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Look at how the tech giants do retail

Monday, 18 February 2013 | By Taskmaster

taskmasterThe conventional wisdom says that traditional bricks-and-mortar retail is heading towards extinction.

 

It’s just a matter of time, the conventional wisdom says, before children will wander museums and look in awe at these physical buildings where people used to purchase goods, back in the bad old days. They’ll have a scale model next to a dinosaur. “What’s a Westfield?” they will surely ask.

 

The well hath been poisoned for traditional retail, says this worldview. The Earth hath been scorched. The merchants shall soon cry as the windows of the city of traditional retail, dressed in purple and sitting over seven hills, shall soon lay broken, never to be rebuilt.

 

Forget the fact that online retail is, in large part, a modern form of the same mail order business that’s been around for decades. Conventional wisdom says the paradigm shift is unprecedented and unstoppable.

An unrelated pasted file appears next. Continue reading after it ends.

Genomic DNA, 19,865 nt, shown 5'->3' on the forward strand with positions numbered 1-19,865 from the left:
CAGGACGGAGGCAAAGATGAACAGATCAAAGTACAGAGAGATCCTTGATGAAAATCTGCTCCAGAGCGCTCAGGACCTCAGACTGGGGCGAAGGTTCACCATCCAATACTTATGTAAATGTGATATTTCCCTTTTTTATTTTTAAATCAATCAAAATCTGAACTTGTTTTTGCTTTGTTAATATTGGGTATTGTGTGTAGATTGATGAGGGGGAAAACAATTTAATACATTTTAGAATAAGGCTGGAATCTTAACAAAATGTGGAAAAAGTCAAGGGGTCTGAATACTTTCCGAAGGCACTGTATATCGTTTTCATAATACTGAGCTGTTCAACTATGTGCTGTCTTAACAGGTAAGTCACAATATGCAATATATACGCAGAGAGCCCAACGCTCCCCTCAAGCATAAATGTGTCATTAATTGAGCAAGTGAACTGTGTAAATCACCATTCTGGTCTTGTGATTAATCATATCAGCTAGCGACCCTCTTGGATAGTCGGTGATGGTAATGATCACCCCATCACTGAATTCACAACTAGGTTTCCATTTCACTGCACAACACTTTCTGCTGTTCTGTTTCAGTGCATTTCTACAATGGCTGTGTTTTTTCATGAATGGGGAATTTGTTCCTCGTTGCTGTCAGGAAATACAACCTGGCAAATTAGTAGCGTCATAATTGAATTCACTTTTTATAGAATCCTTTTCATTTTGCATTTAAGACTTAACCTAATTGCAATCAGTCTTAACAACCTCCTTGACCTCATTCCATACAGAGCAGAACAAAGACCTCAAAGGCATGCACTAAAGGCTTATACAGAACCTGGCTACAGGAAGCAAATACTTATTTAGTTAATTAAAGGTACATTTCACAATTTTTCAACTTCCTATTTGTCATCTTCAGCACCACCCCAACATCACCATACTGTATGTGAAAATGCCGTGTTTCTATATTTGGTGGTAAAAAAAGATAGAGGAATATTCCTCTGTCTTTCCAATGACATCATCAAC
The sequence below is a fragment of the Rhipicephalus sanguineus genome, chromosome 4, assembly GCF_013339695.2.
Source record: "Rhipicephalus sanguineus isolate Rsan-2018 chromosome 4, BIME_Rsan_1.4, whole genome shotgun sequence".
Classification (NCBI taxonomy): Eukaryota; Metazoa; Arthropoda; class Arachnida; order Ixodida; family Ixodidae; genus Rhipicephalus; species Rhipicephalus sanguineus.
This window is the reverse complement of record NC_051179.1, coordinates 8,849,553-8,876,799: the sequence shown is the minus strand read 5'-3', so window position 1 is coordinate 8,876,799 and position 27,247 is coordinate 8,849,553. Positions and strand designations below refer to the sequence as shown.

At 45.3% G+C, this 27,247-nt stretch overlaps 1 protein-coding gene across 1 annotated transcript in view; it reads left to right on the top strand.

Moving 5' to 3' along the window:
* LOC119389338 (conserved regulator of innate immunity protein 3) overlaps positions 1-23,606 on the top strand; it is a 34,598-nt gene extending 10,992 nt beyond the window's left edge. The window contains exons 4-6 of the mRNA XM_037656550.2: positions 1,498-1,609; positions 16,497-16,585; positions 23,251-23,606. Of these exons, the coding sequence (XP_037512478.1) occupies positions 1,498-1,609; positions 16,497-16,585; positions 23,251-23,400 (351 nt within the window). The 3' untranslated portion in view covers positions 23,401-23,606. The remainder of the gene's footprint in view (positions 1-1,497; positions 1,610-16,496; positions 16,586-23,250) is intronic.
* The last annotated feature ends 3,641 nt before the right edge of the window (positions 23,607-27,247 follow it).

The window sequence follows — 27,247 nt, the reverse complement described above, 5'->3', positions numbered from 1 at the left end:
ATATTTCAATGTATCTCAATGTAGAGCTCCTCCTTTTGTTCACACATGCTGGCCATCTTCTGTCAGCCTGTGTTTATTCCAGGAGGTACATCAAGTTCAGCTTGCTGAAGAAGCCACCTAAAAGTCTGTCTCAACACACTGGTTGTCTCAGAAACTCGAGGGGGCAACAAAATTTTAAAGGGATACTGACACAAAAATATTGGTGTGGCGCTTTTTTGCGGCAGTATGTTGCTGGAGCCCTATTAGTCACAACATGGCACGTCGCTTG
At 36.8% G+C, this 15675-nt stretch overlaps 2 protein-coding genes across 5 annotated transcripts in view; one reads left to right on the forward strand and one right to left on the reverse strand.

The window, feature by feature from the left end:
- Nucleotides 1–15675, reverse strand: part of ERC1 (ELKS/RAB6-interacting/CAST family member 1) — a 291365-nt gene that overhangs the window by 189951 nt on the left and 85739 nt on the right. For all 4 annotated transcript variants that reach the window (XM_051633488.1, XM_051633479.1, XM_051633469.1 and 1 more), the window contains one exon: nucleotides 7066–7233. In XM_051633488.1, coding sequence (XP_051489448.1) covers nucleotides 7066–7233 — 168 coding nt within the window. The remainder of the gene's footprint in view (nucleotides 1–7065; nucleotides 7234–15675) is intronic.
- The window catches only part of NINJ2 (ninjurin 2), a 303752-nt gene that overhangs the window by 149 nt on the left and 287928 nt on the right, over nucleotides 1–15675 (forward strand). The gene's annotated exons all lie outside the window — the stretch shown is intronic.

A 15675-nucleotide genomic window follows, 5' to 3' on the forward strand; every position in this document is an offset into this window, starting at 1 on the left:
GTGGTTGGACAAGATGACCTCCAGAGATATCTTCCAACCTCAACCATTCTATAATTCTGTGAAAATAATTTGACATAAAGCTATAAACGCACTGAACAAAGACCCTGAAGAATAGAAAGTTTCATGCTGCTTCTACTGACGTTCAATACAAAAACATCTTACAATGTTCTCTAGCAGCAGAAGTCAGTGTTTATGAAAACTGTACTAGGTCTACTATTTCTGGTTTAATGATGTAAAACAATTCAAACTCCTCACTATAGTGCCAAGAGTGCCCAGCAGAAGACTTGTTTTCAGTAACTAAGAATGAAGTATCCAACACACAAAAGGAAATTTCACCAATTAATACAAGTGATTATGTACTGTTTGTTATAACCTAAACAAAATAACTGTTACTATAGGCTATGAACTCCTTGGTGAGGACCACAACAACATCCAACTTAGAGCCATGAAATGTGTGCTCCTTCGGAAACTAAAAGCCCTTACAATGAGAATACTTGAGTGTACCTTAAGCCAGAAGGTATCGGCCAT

This is why Old Taskmaster was a little surprised over the weekend to read that Google is joining fellow tech giants, including Apple, Microsoft, Samsung and Sony, in establishing its own retail stores.

 

That’s right. Google – a company of tech experts if ever there was one – want to boost sales through bricks-and-mortar retail. This despite the fact their Google Play store comes pre-installed on just about every Android smartphone and tablet worldwide.

 

Of course, the move is not too shocking. Apple raked in 17 times more cash per square foot of retail space last year than any other retailer. Tiffany & Co comes in a very distant second.

 

That suggests that there is something these consumer electronics and internet giants are doing right in bricks-and-mortar retail that the retail dinosaurs are doing wrong.

 

If you’re thinking of starting a business in the retail industry, Old Taskmaster says you need to take a field trip.

 

Take a walk around the stores of one of the consumer electronics giants – especially Apple. Pay attention to things like store layout, the role of customer service staff and presentation. Then compare it to any of the dinosaur retailers that you’ve read about making excuses for why their sales aren’t up to scratch. Take notes about the difference.

 

After all, big the thing these tech giants get is that online retail hasn’t condemned all traditional bricks-and-mortar retailers to extinction. It’s just the retail dinosaurs that won’t survive.

 

Get it done – today!